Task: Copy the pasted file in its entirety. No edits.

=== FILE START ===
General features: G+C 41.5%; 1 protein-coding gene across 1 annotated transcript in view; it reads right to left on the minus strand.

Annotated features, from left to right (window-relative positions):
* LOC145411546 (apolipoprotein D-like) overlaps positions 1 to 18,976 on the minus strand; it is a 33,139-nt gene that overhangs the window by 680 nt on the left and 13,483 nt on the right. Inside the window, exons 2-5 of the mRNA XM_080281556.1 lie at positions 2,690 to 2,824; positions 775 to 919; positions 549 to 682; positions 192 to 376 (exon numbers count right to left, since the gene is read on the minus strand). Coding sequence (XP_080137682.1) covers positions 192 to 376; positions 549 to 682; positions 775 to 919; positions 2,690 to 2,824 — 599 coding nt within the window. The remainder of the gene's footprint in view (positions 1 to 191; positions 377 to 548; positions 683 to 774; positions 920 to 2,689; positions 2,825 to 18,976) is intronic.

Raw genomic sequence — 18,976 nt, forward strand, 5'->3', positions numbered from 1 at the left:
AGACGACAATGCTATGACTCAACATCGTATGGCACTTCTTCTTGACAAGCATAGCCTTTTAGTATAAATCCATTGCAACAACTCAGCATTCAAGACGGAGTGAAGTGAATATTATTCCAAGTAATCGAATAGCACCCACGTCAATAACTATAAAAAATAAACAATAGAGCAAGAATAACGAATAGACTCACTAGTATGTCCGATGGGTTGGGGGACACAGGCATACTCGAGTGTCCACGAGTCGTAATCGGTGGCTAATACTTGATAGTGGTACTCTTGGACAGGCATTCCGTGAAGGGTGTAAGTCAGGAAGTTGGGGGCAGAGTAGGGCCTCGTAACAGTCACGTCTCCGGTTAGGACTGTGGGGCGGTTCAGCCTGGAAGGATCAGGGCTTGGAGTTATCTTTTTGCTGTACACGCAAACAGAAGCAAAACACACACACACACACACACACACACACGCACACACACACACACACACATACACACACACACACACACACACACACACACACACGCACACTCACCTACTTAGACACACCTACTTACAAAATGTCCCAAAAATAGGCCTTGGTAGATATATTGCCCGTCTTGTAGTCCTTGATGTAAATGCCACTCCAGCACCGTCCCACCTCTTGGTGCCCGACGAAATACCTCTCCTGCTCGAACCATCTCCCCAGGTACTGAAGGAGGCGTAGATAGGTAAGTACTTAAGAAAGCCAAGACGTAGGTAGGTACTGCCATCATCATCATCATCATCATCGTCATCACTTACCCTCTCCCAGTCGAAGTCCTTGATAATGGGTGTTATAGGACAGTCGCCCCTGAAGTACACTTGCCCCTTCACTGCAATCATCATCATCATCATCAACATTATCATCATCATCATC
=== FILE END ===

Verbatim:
General features: G+C 41.5%; 1 protein-coding gene across 1 annotated transcript in view; it reads right to left on the minus strand.

Annotated features, from left to right (window-relative positions):
* LOC145411546 (apolipoprotein D-like) overlaps positions 1 to 18,976 on the minus strand; it is a 33,139-nt gene that overhangs the window by 680 nt on the left and 13,483 nt on the right. Inside the window, exons 2-5 of the mRNA XM_080281556.1 lie at positions 2,690 to 2,824; positions 775 to 919; positions 549 to 682; positions 192 to 376 (exon numbers count right to left, since the gene is read on the minus strand). Coding sequence (XP_080137682.1) covers positions 192 to 376; positions 549 to 682; positions 775 to 919; positions 2,690 to 2,824 — 599 coding nt within the window. The remainder of the gene's footprint in view (positions 1 to 191; positions 377 to 548; positions 683 to 774; positions 920 to 2,689; positions 2,825 to 18,976) is intronic.

Raw genomic sequence — 18,976 nt, forward strand, 5'->3', positions numbered from 1 at the left:
AGACGACAATGCTATGACTCAACATCGTATGGCACTTCTTCTTGACAAGCATAGCCTTTTAGTATAAATCCATTGCAACAACTCAGCATTCAAGACGGAGTGAAGTGAATATTATTCCAAGTAATCGAATAGCACCCACGTCAATAACTATAAAAAATAAACAATAGAGCAAGAATAACGAATAGACTCACTAGTATGTCCGATGGGTTGGGGGACACAGGCATACTCGAGTGTCCACGAGTCGTAATCGGTGGCTAATACTTGATAGTGGTACTCTTGGACAGGCATTCCGTGAAGGGTGTAAGTCAGGAAGTTGGGGGCAGAGTAGGGCCTCGTAACAGTCACGTCTCCGGTTAGGACTGTGGGGCGGTTCAGCCTGGAAGGATCAGGGCTTGGAGTTATCTTTTTGCTGTACACGCAAACAGAAGCAAAACACACACACACACACACACACACACACGCACACACACACACACACACATACACACACACACACACACACACACACACACACACGCACACTCACCTACTTAGACACACCTACTTACAAAATGTCCCAAAAATAGGCCTTGGTAGATATATTGCCCGTCTTGTAGTCCTTGATGTAAATGCCACTCCAGCACCGTCCCACCTCTTGGTGCCCGACGAAATACCTCTCCTGCTCGAACCATCTCCCCAGGTACTGAAGGAGGCGTAGATAGGTAAGTACTTAAGAAAGCCAAGACGTAGGTAGGTACTGCCATCATCATCATCATCATCATCGTCATCACTTACCCTCTCCCAGTCGAAGTCCTTGATAATGGGTGTTATAGGACAGTCGCCCCTGAAGTACACTTGCCCCTTCACTGCAATCATCATCATCATCATCAACATTATCATCATCATCATC